Buy=!MoreCorrelated AND newmonth ;
Sell=MoreCorrelated AND newmonth;
PosQty =Param("How many Positions",1,1,20,1);
SetOption("MaxOpenPositions", PosQty );
PositionSize=-96/PosQty ;

Visualizing Data

I have been looking for ways to visualize what happens to a trading system when we shift it’s parameters. I bumped into this little free tool that might help us do that. Let’s start from the beginning:

We will start with a hypothetical mean reversion system and check visually what happens as the parameters change.
We will run the backtests using the SPY etf (NYSEARCA: SPY) as a proxy for the S&P500.
1. We can only buy when the close is above it’s 200 day moving average.
2. We buy when the RSI falls below 30.
3. We sell when the RSI rises above 55.

The easy case: Two parameters

We want to try different parameters. Instead of a 200-day filter we will try all moving averages periods between 10-days and 300-days, in 10 day increments.
For the RSI period we will try periods ranging from  2-days to 14-days.

So after optimizing the parameters we end up with a table listing the possible combinations of parameters and the profit they produce. In this case we are not using profit as a performance metric but Average Annual Return /Maximum drawdown (CAR/MDD).

Since we have 2 parameters we can visualize them. The higher the “mountain” (car/mdd) the better.

3D graphs by Amibroker

By visual inspection we can see that there is a fairly smooth area between 170-290 for the moving average and 2-6 for the RSI. Any choice of parameters inside those ranges would produce fair risk adjusted return.

What about 4 parameters?

Now we want to try out different thresholds for the RSI indicator. We have tried 30 as a “buy” threshold and 55 as the “sell” one. We ‘ll optimize those values as well. Now we have 4 parameters. How do we visualize them?

After optimization, we should have a table that lists the different combinations of parameters and the corresponding statistics. We ‘ll export it into a csv file*.

Now we ‘ll get this free app called XDat. It reads csv files (with headers) and produces these weird looking graphs, called Parallel Coordinates.

Each column can be tweaked. Let’s say we wanted to see the most profitable parameters. We would go to the first column (Net % Profit) and raise the little red triangle all the way up:

We see that the most profitable systems correspond to parameters: MA period  around 300, rsi period 2, Buy level at 40 and sell level at 95. This is what we would get if we just did the optimization and looked at the sorted results. These would be the “best” parameters.

Now going back and lowering the triangle, we see that the most profitable systems correspong to just a few trials. Most of the trials are below that. So we should consider these “best” parameters as “outliers” and throw them out. We do that by lowering the top red triangle and cutting the top off.

Playing around a bit more we come up with this:

The upside to this procedure is that it’s easy and understandable for a few parameters.Maybe the next step in visualizing further parameters would be to use Self-Organizing-Maps. Anyone who has experience using SOM’s is welcome to comment. Other ideas are welcome.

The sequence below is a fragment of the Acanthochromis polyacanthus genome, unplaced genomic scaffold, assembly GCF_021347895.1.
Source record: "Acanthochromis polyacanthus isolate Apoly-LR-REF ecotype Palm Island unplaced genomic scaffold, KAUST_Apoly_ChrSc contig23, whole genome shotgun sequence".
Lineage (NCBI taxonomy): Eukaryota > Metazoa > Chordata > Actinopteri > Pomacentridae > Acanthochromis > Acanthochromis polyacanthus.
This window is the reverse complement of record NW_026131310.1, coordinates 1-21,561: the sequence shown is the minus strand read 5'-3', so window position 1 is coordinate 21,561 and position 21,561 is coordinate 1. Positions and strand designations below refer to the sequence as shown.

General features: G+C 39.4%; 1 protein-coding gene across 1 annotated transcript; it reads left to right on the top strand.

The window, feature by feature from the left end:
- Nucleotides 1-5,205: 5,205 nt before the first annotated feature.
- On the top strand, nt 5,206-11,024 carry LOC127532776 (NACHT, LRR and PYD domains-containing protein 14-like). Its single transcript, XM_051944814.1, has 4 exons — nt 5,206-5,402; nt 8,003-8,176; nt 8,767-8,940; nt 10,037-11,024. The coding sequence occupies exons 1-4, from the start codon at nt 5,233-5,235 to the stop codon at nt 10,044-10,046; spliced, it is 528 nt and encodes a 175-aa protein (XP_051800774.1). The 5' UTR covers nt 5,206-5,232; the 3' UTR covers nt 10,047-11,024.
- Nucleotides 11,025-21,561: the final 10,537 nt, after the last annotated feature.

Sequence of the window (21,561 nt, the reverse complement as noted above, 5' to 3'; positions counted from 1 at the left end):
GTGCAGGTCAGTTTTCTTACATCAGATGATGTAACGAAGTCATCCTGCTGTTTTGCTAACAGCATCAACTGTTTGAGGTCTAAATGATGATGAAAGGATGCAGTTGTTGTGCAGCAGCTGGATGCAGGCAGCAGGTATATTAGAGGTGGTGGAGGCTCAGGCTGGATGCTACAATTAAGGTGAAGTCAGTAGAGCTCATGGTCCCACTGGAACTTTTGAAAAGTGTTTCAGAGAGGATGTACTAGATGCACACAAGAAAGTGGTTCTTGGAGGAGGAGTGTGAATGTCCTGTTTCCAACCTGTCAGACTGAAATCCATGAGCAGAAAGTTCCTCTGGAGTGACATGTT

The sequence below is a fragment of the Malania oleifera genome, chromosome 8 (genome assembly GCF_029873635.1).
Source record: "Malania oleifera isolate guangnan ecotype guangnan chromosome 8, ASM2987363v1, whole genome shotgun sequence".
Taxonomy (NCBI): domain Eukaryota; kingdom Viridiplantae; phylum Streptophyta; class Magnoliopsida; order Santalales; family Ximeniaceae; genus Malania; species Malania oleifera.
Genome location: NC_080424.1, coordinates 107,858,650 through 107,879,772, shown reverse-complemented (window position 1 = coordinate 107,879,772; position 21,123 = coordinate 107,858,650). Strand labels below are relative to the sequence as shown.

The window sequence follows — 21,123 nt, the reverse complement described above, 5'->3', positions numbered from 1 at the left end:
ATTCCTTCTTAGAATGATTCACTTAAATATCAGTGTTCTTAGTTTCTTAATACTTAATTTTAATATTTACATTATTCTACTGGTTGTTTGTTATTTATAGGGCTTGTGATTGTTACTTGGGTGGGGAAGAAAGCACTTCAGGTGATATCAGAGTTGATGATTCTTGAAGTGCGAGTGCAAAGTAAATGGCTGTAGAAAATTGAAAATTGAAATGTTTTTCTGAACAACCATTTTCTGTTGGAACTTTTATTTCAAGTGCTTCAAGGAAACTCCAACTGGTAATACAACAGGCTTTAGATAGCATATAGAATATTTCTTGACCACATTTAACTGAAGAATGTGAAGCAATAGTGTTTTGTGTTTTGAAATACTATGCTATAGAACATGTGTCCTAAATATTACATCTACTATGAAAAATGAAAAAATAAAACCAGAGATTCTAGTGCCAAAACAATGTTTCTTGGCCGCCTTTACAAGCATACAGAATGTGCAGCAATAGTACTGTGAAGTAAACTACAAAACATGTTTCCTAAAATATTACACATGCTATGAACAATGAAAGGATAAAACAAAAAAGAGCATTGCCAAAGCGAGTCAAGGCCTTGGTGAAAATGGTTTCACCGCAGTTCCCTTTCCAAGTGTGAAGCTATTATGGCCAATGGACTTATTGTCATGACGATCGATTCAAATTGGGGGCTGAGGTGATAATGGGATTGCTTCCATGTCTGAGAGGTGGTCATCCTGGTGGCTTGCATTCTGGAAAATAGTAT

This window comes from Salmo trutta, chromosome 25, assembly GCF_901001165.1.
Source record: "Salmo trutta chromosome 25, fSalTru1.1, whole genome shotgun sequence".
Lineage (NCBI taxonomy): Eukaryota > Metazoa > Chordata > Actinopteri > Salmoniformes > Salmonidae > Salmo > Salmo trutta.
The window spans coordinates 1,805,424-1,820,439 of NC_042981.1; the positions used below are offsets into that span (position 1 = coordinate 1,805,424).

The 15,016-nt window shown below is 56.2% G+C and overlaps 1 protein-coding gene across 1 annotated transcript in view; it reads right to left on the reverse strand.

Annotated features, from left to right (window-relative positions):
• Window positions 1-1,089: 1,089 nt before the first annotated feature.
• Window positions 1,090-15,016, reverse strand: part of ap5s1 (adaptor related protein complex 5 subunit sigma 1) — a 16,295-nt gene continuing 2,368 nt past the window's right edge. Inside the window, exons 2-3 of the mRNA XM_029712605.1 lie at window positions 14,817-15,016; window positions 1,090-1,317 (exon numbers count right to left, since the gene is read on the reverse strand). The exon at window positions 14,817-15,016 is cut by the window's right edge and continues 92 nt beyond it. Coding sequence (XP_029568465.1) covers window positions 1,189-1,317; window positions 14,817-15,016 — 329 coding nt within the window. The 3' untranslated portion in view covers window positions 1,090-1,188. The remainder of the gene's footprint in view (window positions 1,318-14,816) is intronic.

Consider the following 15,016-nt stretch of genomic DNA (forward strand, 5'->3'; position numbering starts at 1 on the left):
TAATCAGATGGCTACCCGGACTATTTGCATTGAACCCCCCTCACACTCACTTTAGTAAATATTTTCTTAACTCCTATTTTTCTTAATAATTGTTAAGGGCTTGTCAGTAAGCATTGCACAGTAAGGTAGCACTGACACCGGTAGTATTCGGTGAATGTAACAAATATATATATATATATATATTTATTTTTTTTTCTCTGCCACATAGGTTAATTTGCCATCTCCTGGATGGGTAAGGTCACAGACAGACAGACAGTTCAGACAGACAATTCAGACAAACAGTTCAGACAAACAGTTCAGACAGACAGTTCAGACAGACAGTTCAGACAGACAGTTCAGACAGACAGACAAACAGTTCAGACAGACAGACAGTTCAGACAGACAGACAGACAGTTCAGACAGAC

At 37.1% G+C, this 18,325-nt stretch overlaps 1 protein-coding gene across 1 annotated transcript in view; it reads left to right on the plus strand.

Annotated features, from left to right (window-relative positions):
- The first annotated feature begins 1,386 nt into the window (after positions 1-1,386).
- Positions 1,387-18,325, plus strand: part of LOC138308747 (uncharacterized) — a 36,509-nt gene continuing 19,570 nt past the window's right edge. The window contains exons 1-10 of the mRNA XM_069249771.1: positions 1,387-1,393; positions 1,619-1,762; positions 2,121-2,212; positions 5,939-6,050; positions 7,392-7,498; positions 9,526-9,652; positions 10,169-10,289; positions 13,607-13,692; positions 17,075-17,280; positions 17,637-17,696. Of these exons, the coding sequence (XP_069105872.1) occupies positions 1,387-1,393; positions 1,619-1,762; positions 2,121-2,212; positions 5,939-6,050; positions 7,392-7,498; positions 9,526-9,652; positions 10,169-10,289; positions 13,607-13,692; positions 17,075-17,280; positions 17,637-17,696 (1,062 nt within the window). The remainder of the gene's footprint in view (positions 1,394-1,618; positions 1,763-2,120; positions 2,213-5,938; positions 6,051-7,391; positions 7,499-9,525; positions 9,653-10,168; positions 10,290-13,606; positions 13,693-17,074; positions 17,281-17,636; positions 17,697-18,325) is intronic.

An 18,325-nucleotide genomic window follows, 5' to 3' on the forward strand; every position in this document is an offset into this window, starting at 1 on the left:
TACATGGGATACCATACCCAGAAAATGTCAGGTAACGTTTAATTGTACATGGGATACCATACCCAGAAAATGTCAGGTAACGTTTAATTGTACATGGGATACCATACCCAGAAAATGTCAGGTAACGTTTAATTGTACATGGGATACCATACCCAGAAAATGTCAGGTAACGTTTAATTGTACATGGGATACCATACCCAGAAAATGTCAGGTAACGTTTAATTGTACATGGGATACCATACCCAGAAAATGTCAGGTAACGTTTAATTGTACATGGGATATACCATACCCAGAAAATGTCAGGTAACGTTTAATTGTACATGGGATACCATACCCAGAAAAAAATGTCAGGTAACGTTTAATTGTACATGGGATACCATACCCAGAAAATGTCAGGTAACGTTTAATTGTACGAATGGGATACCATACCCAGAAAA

* I used Amibroker to optimize the parameters. Amibroker produces a table that includes many statistics as columns for each set of parameters: Profit, profit factor, k-ratio, % winning trades, etc. After exporting this table to csv, I manually deleted most of the columns (i.e., profit factor, etc…)  as well as some rows (i.e. parameters that resulted in less than 10 trades). This was done to decrease the size of the csv.


No, it’s not french and it’s not the movie.
It’s a fast-N-rough “Adaptive Multi strategy Multi Instrument” model.

Let’s assume we want to trade mean-reversion: If price moves down we buy, if it moves up we sell.

Possible Indicators from the blog-o-sphere:
DV2 here and here
BSI here or here
CRSI here
TD9 here

Question 1: Which Indicator to use?

One way to choose an indicator is to run backtests for each one (and each one’s parameters) and pick the one that has performed the best in the recent past. “Performance” can be pure profit or it can be any other metric we choose:  CAR/MDD (annual return/MaxDrawdown), Profit Factor, Expectancy or your very own “Bliss function“.
So if DV2 has performed best in the past 6 months, maybe we should use that to trade for the next few weeks.

Question 2: What should we trade? 

Just one instrument?
Why not backtest all indicators on all instrument and let the data tell us which instrument behaves best with which indicator? We can then trade that one. Did someone say “overfit”?.
Why not a bunch of instruments? A portfolio! Yes and we ‘ll throw some weights in there, too:
30% SPY 10% AAPL 10% XLU 20% IBM 30% GLD  … wightN*InstrumentN

I guess now we have to backtest the different indicators with these different weights on our instruments, too. What are we doing here? Let’s step back.

Question 3: What are we doing here?